Families looking for free assistance with the Medicaid long term care application and planning process can be referred to resources like Area Agencies on Aging (AAA), legal aid organizations, pro bono legal services and State Health Insurance Plans (SHIPs, which are known by various names in different states). While those resources can provide help, many are too overwhelmed to be reliable or thorough, and some only offer basic information. Plus, if your client is over their state’s Medicaid financial limits, free assistance is probably not an option. Seniors who don’t know if they meet Medicaid’s financial limits can use this national, Medicaid long term care eligibility criteria search tool to find out. Certified Medicaid Planners and Elder Law Attorneys may also offer free help in their initial consultations, and your clients may find it’s worth paying for their full services in the end.
Table of ContentsLast Updated: Aug 31, 2023
Medicaid Application Support vs. Medicaid Planning
Medicaid application support refers to assistance with completing the application paperwork. This sometime includes assistance gathering all the financial documents required for the application but usually this task falls on other family members. Medicaid planning, on the other hand, refers to assistance with strategies that can help seniors meet Medicaid’s financial limits by reorganizing and reducing their financial resources without violating the Look-Back Period. Thereby helping spouses continue to live independently, preserving resources for other family members and ensuring the individual in need of care qualifies for Medicaid.
Whether they need assistance with planning or with the application, clients with complicated financial situations will likely not get the full range of help they need for free. For seniors with uncomplicated finances, a point in the right direction or a few words of advice from a free resource may be all the help they need to plan or apply for Medicaid Long Term. Still, either process can become overly complex in a hurry.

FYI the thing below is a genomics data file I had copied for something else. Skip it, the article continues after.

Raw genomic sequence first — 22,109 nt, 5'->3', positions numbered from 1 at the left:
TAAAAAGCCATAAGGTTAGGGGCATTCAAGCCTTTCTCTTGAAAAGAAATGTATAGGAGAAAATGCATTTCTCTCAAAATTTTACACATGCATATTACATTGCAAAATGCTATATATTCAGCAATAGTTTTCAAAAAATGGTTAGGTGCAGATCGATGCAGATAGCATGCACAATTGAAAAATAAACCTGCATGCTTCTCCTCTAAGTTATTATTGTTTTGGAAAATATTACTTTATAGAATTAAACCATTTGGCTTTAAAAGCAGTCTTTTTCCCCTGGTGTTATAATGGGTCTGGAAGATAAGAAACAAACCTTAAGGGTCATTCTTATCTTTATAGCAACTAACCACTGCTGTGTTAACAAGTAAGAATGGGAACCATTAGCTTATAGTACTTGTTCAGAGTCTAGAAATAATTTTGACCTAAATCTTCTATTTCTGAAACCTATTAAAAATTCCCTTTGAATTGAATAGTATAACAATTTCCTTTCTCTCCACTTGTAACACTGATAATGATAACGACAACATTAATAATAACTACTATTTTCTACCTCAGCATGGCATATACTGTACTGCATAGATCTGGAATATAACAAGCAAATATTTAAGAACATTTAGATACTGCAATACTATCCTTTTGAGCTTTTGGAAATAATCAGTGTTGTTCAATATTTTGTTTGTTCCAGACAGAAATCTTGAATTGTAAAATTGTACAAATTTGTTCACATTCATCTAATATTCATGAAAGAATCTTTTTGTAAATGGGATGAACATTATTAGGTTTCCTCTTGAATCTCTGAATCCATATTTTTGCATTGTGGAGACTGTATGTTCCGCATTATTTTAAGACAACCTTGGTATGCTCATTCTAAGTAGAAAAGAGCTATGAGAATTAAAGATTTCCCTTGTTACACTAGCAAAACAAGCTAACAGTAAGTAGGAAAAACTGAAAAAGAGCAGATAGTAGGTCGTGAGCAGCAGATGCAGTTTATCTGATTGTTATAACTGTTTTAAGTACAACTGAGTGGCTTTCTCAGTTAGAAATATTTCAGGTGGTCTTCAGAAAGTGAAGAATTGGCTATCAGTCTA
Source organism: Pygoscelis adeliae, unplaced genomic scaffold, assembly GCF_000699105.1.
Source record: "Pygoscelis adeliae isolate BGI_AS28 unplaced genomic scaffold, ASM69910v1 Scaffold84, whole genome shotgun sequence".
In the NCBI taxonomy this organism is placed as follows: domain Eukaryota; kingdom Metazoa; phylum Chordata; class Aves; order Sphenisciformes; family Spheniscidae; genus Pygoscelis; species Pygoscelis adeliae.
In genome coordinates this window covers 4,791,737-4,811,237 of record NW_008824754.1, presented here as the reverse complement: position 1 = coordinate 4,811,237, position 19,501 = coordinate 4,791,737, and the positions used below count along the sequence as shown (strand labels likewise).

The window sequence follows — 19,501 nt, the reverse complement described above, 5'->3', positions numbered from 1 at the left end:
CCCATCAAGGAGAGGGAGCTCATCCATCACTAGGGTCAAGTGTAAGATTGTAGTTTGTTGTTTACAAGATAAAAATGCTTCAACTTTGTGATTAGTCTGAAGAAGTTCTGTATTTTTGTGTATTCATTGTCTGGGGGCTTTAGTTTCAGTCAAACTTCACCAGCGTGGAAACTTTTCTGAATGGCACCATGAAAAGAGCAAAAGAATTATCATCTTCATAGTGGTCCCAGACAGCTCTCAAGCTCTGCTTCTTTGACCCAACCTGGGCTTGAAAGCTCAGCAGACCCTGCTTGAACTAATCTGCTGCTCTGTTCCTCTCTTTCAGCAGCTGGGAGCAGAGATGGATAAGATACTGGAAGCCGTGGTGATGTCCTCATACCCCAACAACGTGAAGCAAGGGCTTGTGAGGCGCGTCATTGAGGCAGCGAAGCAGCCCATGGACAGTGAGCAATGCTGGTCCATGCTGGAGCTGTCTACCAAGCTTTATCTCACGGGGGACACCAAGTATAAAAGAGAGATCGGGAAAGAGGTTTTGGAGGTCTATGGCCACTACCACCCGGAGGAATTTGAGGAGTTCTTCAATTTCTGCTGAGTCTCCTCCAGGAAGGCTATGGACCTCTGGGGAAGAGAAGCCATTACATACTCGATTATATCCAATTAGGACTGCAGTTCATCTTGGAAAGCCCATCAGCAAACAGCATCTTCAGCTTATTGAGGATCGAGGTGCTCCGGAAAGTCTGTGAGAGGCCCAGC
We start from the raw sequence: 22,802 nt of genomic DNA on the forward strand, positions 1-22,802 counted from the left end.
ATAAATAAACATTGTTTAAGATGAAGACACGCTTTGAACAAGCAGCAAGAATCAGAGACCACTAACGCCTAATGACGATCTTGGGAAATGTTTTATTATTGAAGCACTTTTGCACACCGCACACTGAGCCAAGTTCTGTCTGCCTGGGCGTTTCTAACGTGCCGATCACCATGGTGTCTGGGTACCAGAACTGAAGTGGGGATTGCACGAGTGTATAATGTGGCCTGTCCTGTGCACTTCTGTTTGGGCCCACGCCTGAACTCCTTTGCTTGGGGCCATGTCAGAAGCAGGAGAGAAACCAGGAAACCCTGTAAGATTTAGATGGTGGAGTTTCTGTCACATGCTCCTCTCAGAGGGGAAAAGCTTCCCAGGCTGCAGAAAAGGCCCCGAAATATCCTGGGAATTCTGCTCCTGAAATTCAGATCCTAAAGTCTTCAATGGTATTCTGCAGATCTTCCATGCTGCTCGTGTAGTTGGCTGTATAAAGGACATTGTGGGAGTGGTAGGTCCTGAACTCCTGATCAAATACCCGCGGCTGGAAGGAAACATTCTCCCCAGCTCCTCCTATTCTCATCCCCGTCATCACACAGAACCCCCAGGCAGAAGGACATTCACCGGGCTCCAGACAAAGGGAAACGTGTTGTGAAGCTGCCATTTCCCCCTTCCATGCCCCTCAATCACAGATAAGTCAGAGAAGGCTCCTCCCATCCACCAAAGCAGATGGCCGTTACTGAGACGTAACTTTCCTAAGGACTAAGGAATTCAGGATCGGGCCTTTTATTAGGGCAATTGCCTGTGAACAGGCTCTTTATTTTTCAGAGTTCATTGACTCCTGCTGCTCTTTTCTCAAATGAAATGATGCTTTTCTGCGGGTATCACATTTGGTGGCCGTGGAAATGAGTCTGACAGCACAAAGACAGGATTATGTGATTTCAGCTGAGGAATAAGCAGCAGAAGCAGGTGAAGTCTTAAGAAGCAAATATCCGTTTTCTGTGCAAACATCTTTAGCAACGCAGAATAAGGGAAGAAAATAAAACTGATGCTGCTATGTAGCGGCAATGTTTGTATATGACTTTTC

Free Assistance Options
The following are the most widely-used free Medicaid assistance options:
Area Agencies on Aging
There are more than 600 organizations nationwide that form the Area Agencies on Aging (AAA) network. Many of them have Area Agency on Aging in their name, like the Western Reserve Area Agency on Aging in Cleveland, Ohio. But many of the organizations in the AAA network are named like a county office, such as the Los Angeles County Aging and Disability Department in California, or the Suffolk County Office for the Aging in New York.
Each AAA organization serves a specific geographic location. Most often it’s a county or counties, but it can vary by agency, even within a state. This speaks to the main challenge with AAAs – each one offers different services, even within the same state, and there is no online search tool to find which offices provide which services. This means one has to contact the AAA just to find out if they offer any assistance with Medicaid applications. If your client needs help with Medicaid planning, there is no need to contact an AAA office because they do not provide assistance with planning but they may with Medicaid application support.
AAA offices that do provide help with Medicaid applications will do so through a Benefits Counselor, also called a Benefits Case Manager. While these people may provide seniors with hands-on help completing the application paperwork, they will not offer hands-on help when it comes to gathering the required financial documents. At best, they will inform seniors which documents they need and where to find them.
Even if an Area Agency on Aging has a Benefits Counselor that offers Medicaid application support, seniors should be aware that it can be difficult connecting with anyone at the AAA and actually getting that support. In our experience working with AAAs, they are full of hard working, dedicated and helpful individuals who are often overwhelmed and understaffed. This is especially true now with the post-Covid, Medicaid unwinding (redetermination process). Seniors should also be warned that some AAA locations may only provide information about how to apply for Medicaid, and not actual hands-on help.